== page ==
Neuroimmunology is a rapidily expanding field aimed to define the pathogenic mechanisms underlying immune-mediated pathologies of the central and peripheral nervous system. The final goal is to define new targets to establish efficient therapeutic approaches. Neuroimmunology can be considered, bona fide, a translational field of research owing to its ability to study molecular and cellular pathogenic mechanisms, to establish animal model to in vivo test pathogenic hypotheses and to develop new therapeutic approaches. Our unit is mainly devoted to the study of the pathogenic mechanisms underlying autoimmune pathologies of the nervous system (eg. multiple sclerosis, myasthenia gravis, stiff-person syndrome) and in particular to study the role of soluble (i.e. cytokines and chemokines) and cellular (T cells, B cells, NKT cells) immunological mediators in order to define new targets to challenge with novel immunologically-based therapeutic strategies. At present, the final goal of the unit is to establish new gene and cellular therapies able to prevent the autoimmune damage (immunomodulatory therapies) of the nervous system or to repair (neuroprotective therapies) the nervous system when it is already damaged.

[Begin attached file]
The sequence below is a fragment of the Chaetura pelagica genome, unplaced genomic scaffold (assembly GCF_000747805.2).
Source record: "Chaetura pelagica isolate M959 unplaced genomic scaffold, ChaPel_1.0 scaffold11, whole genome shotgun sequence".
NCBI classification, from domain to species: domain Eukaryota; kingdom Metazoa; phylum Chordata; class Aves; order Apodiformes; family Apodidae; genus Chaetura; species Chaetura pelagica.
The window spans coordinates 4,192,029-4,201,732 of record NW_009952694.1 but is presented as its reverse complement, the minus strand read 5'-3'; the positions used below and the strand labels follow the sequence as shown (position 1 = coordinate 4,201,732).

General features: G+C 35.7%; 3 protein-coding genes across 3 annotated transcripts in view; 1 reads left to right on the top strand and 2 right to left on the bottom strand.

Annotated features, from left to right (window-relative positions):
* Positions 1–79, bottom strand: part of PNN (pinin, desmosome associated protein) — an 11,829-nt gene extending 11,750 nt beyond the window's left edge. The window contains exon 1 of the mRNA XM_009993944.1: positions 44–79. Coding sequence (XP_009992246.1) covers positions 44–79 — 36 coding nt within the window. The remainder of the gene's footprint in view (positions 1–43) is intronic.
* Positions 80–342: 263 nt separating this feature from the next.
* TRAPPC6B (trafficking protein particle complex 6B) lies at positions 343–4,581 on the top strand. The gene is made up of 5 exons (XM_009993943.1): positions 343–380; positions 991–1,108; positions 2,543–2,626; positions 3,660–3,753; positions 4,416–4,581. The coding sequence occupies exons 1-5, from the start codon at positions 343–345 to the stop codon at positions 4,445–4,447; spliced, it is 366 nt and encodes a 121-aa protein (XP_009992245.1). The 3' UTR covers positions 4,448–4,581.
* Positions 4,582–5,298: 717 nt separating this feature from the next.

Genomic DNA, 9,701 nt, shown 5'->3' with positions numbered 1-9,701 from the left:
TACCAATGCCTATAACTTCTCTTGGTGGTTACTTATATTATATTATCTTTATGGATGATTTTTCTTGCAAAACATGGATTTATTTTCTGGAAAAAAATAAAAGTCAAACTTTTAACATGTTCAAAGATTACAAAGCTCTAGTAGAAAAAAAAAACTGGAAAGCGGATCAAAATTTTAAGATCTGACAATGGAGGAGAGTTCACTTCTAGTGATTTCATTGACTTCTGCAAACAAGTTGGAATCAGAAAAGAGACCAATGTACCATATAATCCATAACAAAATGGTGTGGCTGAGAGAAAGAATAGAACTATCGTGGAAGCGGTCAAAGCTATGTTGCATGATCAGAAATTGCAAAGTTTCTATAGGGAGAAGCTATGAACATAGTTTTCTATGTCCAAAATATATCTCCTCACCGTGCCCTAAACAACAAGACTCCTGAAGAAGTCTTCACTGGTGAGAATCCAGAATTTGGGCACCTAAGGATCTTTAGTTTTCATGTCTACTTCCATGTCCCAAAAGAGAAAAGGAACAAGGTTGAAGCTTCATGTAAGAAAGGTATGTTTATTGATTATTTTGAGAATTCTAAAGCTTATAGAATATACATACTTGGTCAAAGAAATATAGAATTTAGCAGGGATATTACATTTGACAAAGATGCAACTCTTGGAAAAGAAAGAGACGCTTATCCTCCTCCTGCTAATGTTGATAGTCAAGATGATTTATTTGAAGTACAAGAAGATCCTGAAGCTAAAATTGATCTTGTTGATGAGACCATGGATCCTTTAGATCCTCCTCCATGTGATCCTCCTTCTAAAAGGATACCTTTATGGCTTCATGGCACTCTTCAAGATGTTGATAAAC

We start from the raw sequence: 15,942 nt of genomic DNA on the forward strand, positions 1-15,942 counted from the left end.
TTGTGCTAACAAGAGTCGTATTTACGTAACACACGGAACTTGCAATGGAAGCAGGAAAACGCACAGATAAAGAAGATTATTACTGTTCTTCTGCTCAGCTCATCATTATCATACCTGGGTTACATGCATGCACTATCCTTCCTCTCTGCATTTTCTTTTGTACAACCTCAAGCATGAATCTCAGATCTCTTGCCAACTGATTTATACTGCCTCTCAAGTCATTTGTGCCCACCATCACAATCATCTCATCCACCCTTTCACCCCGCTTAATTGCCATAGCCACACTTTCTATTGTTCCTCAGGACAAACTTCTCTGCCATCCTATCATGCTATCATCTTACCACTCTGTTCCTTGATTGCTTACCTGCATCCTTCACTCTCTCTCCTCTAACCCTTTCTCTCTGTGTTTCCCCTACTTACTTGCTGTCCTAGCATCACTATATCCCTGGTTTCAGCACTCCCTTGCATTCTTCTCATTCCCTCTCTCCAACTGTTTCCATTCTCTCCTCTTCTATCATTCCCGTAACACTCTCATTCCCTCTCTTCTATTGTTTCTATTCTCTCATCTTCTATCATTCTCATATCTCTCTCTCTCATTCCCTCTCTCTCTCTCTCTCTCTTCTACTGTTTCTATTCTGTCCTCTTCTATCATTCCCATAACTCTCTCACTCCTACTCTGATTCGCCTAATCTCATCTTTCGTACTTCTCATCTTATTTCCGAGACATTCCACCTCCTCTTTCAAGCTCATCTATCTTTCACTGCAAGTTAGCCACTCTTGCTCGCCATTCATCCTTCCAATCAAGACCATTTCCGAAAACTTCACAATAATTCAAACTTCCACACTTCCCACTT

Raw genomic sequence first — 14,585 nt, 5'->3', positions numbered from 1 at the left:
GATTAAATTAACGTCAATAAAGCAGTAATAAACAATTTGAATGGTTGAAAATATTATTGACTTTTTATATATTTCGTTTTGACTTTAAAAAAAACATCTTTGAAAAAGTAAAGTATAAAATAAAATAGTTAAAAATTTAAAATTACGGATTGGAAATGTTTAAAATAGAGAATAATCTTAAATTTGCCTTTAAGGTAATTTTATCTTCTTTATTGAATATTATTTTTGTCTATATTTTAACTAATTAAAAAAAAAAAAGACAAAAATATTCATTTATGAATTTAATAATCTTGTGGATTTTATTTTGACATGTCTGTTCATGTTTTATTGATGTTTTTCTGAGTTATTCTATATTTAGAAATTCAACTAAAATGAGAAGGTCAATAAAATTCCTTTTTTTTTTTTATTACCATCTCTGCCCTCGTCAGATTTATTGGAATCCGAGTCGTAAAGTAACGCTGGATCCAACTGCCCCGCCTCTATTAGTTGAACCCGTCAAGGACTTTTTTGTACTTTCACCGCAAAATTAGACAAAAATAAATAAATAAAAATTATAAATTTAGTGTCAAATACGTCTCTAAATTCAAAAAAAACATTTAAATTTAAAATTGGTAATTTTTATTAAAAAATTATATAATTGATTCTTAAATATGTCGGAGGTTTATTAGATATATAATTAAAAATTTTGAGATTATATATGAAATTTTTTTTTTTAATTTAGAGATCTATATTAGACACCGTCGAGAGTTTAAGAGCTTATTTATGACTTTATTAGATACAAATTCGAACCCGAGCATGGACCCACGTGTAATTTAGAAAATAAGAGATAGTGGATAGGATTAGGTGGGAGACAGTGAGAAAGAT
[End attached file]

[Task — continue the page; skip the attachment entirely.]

Ph.D. Programs in Cellular and Molecular Biology
Ph.D. Programs in Molecular Medicine